Big and bright characterize many plants and the flowers that adorn them in tropical landscapes. Plants specific to the tropics grow year-round only in frost-free climates, while some brighten up gardens as summer annuals in areas that receive cooler weather. Whether you're sprucing up your Key West cottage in keeping with its junglelike surroundings or adorning your Toledo bungalow with a touch of Caribbean outdoor décor, keep in mind that tropical species like sun and warmth.
Hibiscus, Hawaii's state flower, produces large blooms up to 6 inches across that range in color from soft blue to hot pink to orange or red. Most plants are hardy to USDA zones 9 and 10, but northern growers also plant them in the spring as summer annuals, or keep them alive inside during the winter months. These large shrubs can grow up to 15 feet high. They attract hummingbirds and butterflies. Plant them in spots that receive full sun or very little shade, and in soil that is well-drained, moderately fertile and slightly acidic. Keep the soil fairly moist.
Nun orchids grow in USDA zones 9 to 11. They grow up to 4 feet tall in the spring and produce dark reddish-brown flowers that nod downward and are topped with silvery white petals. The flowers, which darken with age and reach about 3 inches across, are long-lasting and fragrant. Grow nun orchids in light shade and in moist, well-drained, rich soil that is acidic. Water them regularly and start new plants by laying the tubers on some moist potting soil to entice new offsets at the nodes.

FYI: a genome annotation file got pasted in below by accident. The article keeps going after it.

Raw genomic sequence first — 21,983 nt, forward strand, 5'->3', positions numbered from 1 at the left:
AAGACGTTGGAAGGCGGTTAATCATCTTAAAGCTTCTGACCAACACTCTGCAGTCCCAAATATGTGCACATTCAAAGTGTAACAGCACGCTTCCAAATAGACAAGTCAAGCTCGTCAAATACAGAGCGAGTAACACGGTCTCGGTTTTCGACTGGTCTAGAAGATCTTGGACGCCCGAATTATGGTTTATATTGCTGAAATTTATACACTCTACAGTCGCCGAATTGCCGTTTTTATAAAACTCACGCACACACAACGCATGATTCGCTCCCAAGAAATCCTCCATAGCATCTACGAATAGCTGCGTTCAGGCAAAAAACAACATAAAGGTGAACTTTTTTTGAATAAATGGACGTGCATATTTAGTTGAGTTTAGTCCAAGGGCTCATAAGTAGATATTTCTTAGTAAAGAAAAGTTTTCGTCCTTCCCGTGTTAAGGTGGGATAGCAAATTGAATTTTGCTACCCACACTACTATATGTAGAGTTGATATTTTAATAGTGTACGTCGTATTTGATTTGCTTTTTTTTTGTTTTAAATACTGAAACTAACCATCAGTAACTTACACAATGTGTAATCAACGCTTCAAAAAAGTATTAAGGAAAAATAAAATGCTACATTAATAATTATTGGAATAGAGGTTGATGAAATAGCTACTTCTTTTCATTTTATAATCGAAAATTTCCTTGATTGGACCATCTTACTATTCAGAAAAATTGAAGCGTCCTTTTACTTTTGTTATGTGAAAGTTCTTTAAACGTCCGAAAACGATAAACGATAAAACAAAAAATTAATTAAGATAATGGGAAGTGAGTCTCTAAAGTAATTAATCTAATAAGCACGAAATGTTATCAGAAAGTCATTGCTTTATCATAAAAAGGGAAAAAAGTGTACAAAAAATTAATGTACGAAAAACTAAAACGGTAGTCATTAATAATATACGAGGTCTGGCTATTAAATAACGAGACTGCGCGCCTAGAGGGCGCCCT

Cultivated throughout southern Florida and found in the wild in India, the banyan grows to be a striking landscape feature. Naturally, it starts growing as a seed that a bird has dropped on another tree. It produces aerial roots that reach down from horizontal branches and tap into the ground, and can create a forest of its own. If allowed, these fig trees can grow up to 100 feet tall and spread over several acres. Grow banyans outdoors as shade trees in a large area that receives partial shade in USDA zones 10 to 12, or in containers. Allow the soil to dry completely before watering.
Grow spineless yucca in USDA zones 9 to 11 in full sun or shade, and in well-drained soil. These natives of arid parts of Mexico and Central America tolerate dry periods once they are established. The palmlike plant has pliable leaves that reach up to 30 feet tall. As it matures, the trunk thickens and stretches up from the ground. White, bell-shaped flowers bloom on stalks that grow above the fronds in the summer.